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Canada's top court blocks senate reform

OTTAWA--Canada's top court on Friday rejected government proposals to unilaterally reform or abolish its scandal-plagued senate, saying such a move required a constitutional change supported by the provinces.

The ruling is a blow to Prime Minister Stephen Harper, who championed elections and term limits for senators but hoped to avoid reopening a divisive constitutional debate to implement reforms.

“The Senate is one of Canada's foundational political institutions. It lies at the heart of the agreements that gave birth to the Canadian federation,” the Supreme Court said in its decision.

“The statute that created the Senate ... forms part of the Constitution of Canada and can only be amended in accordance with the Constitution's procedures for amendment.”

Under the current system, senators from various regions of Canada are appointed by the governor general on the advice of the prime minister and can hold their seats until they turn 75.

Critics say successive federal governments have stacked it with party hacks, organizers and supporters.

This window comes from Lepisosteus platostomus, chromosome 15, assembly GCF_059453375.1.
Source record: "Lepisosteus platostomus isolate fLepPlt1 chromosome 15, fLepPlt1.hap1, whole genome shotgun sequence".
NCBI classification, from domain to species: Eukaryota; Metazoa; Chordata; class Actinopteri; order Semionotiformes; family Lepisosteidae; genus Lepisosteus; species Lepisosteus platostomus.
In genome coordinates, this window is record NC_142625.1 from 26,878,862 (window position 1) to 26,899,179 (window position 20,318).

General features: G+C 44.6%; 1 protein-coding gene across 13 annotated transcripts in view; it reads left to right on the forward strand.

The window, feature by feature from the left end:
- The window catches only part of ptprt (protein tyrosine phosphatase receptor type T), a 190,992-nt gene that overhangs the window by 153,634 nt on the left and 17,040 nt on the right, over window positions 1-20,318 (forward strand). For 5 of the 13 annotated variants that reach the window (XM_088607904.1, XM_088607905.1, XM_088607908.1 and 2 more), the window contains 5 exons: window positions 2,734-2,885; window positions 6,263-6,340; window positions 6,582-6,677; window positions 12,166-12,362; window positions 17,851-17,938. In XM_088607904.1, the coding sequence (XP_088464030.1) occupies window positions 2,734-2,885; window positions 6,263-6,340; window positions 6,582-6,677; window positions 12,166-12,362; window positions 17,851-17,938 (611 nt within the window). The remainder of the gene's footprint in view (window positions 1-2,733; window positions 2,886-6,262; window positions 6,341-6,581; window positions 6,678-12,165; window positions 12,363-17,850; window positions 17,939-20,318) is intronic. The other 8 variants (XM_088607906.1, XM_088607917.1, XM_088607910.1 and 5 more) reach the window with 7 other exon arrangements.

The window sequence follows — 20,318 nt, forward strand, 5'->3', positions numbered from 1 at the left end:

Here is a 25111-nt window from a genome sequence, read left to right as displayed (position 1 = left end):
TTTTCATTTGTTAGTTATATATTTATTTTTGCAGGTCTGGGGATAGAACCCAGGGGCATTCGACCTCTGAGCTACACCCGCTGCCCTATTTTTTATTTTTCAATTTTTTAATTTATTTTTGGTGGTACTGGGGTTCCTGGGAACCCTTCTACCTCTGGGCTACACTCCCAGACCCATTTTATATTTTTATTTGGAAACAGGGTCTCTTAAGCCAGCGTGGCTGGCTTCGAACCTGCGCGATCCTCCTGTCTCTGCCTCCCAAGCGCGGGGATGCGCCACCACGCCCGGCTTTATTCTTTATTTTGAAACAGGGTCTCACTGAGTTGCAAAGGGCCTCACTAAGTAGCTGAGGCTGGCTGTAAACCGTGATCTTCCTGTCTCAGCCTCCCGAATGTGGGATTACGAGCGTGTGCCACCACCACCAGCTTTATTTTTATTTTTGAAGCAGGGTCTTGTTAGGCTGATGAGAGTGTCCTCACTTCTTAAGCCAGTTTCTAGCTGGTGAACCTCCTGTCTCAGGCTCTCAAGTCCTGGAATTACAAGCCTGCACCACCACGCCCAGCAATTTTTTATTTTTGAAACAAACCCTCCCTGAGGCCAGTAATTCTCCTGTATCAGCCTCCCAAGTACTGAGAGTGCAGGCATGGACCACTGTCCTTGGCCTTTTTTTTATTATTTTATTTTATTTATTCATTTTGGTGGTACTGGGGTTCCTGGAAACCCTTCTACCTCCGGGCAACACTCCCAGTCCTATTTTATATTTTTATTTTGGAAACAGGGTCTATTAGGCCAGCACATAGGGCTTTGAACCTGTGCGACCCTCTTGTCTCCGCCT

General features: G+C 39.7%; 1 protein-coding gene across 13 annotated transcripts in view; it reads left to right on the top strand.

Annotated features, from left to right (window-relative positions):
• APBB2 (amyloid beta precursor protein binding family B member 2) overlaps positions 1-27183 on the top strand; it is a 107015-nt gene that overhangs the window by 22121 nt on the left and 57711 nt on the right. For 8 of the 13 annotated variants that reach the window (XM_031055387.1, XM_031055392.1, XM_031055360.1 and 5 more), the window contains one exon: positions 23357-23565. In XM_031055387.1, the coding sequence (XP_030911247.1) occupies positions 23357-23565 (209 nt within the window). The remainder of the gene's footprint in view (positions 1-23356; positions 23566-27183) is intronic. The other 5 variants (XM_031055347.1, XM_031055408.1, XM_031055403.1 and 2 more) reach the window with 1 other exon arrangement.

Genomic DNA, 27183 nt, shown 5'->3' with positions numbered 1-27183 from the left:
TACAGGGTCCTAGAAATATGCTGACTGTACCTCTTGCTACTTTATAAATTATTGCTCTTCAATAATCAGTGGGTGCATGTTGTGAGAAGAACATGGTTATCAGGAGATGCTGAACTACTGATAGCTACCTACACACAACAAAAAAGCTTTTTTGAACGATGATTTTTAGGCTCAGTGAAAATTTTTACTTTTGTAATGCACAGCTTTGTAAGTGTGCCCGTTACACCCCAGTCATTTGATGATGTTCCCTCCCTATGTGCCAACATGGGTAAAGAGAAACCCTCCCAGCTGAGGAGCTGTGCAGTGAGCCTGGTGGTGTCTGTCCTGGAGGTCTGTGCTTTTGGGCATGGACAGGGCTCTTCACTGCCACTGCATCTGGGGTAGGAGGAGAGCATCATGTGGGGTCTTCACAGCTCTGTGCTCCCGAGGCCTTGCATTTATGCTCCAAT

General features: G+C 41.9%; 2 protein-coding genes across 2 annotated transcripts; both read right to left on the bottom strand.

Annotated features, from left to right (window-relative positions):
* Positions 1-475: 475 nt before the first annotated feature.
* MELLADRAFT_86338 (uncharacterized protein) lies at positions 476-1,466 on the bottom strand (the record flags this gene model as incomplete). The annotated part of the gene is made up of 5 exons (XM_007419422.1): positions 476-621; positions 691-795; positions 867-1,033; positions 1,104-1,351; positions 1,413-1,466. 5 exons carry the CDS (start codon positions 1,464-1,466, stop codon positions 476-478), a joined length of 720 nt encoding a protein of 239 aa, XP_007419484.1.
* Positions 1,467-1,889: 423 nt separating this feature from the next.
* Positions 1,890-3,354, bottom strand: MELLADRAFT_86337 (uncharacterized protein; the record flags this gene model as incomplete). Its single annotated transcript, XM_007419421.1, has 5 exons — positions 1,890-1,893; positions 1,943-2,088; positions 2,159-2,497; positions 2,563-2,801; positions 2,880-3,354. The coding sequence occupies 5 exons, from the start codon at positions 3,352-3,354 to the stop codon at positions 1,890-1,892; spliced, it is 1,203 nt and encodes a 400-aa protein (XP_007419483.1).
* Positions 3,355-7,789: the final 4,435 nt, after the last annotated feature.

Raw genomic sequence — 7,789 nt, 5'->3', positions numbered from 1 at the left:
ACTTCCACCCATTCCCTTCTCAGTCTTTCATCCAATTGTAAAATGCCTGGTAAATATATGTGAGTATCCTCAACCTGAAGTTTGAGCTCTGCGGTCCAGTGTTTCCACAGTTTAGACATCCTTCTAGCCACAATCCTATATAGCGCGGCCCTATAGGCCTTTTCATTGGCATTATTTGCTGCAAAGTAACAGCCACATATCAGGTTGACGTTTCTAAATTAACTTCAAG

Harper expressed disappointment with the ruling, saying: “We know that there is no consensus among the provinces on reform, no consensus on abolition and no desire of anyone to reopen the Constitution and have a bunch of constitutional negotiations.

“So essentially this is a decision for the status quo, a status quo that is supported by virtually no Canadian,” he said, adding that Ottawa would respect the court's decision.

The ruling comes amid recent iniquities involving members of the upper chamber.

A trio of senators appointed by Harper were accused of charging hundreds of thousands of dollars for travel and housing expenses in a scandal that has been a drag on the ruling Conservatives' popularity.

The Senate suspended the three members without pay last November after an audit revealed “troubling” expense claims.

One of the three in question is also being investigated by federal police for having accepted monies from Harper's chief of staff to help him repay the funds he had wrongly claimed as senate expenses.

Facing stiff opposition to reforms from several provinces fearing a dilution of their share of senate seats, and from senators themselves, Harper had asked the Supreme Court for its opinion.

The court upheld the existing constitutional amending formula for reforms requiring the consent of Parliament and seven provinces representing half of the population.

Abolishing the Senate, it said, would require unanimous consent of Parliament and the legislatures of all 10 provinces.

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